While not a single condition in and of itself, cerebral palsy is a group of problems that affect a person’s body movement and posture. Cerebral palsy is the most common childhood disability and is responsible for a high percentage of lasting disability in children. Recent research poses that 1 in 278 children globally has this condition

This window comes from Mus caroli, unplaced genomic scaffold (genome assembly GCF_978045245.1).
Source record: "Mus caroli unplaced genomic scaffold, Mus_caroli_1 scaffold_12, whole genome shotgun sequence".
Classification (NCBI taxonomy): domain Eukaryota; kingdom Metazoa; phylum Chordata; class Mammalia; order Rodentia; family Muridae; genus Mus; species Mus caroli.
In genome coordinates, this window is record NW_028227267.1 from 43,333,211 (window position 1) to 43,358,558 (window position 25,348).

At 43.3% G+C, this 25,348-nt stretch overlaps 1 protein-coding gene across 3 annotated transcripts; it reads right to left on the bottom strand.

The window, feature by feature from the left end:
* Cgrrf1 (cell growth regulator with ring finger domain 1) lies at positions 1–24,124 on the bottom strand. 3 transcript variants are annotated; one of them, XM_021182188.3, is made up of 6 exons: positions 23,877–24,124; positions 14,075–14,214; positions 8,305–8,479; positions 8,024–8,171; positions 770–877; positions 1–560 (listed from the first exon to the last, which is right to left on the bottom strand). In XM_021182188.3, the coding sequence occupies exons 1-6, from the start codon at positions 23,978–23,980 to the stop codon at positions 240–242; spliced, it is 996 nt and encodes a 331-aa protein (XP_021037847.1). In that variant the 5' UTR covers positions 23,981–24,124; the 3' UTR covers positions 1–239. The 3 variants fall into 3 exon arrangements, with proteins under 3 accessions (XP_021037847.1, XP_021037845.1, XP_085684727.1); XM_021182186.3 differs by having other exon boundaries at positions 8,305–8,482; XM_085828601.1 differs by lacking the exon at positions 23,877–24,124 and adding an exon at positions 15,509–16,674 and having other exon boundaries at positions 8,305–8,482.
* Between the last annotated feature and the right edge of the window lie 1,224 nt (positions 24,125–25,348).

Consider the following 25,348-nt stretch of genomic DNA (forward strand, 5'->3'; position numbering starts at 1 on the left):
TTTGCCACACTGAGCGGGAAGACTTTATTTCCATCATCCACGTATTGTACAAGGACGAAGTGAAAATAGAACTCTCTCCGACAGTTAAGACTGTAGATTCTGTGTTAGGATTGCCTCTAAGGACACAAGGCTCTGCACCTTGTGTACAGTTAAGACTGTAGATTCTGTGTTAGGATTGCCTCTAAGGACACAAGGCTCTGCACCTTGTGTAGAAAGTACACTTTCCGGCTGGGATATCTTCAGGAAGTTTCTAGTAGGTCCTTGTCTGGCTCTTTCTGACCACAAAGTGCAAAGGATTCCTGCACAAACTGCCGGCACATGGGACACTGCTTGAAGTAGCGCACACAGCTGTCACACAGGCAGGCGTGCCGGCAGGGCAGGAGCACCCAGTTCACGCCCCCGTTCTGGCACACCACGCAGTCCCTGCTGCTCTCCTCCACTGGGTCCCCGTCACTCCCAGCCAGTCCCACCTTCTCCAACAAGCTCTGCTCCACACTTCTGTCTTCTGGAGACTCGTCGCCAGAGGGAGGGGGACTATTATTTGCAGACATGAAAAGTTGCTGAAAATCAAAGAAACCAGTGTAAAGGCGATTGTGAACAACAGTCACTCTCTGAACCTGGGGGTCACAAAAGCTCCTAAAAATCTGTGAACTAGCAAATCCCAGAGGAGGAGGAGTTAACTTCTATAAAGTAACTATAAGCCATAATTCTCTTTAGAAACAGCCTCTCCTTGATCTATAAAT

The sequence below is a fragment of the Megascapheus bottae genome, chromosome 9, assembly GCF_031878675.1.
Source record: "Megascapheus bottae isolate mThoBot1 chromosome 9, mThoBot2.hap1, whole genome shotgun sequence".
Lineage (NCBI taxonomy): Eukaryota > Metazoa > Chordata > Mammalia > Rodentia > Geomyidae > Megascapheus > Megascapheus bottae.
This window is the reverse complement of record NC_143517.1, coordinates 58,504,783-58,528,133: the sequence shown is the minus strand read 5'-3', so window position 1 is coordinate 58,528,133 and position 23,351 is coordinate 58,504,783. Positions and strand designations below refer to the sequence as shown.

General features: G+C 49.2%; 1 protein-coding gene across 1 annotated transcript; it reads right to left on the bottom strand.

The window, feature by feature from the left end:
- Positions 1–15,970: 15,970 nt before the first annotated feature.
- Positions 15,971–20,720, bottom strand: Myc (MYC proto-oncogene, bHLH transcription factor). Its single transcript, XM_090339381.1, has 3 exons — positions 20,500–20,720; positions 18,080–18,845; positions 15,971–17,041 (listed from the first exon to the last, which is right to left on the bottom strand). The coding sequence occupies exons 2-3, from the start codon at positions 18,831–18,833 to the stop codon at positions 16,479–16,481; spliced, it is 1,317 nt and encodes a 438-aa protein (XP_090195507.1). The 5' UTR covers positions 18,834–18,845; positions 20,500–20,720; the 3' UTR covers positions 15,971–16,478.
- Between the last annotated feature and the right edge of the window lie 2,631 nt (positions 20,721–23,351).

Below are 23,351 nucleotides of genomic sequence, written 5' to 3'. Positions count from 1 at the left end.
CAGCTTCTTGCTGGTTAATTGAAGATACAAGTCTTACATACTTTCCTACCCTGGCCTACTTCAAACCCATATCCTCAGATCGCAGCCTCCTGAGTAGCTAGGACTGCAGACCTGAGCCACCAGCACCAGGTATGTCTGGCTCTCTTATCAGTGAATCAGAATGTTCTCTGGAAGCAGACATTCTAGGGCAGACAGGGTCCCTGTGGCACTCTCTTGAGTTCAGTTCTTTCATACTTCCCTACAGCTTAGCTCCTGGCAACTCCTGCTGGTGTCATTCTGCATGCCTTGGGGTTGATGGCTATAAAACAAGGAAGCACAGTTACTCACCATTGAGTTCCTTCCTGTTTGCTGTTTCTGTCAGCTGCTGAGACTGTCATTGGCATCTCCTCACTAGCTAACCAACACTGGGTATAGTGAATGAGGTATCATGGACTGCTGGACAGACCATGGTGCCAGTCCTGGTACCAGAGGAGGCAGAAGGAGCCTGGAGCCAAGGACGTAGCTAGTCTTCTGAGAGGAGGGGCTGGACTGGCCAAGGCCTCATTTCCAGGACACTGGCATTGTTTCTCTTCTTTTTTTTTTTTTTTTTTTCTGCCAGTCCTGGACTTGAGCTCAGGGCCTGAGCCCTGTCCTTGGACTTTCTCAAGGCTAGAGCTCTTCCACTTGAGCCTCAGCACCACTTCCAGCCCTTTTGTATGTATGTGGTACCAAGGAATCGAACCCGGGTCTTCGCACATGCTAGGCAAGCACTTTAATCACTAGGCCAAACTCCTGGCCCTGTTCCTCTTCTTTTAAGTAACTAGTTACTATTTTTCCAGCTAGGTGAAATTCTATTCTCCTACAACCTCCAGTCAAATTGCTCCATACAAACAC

The disorder is related to brain injury in utero, at birth or in the early stages of life (between zero and three years of age). While the exact cause of cerebral palsy can’t always be pinpointed, some possible causes include premature birth, problems after birth, lack of proper in utero nutrition, a serious head injury or infection that could harm the brain or a genetic condition that affect’s brain growth and formation. In Nathan’s case, his infraction was caused after birth. He was diagnosed with congenital diaphragmatic hernia which required major surgery to correct the breach. He underwent surgery at just 2 days old. Ten days post-surgery he suddenly developed severe jaundice with hyperbilirubinemia (abnormally high amounts of bile pigment (bilirubin) in the blood) of 408. Though this was corrected within twenty-four hours by phototherapy, it is believed that the damage was done to his young brain cells in the motor cortex area of his brain, which controls movement.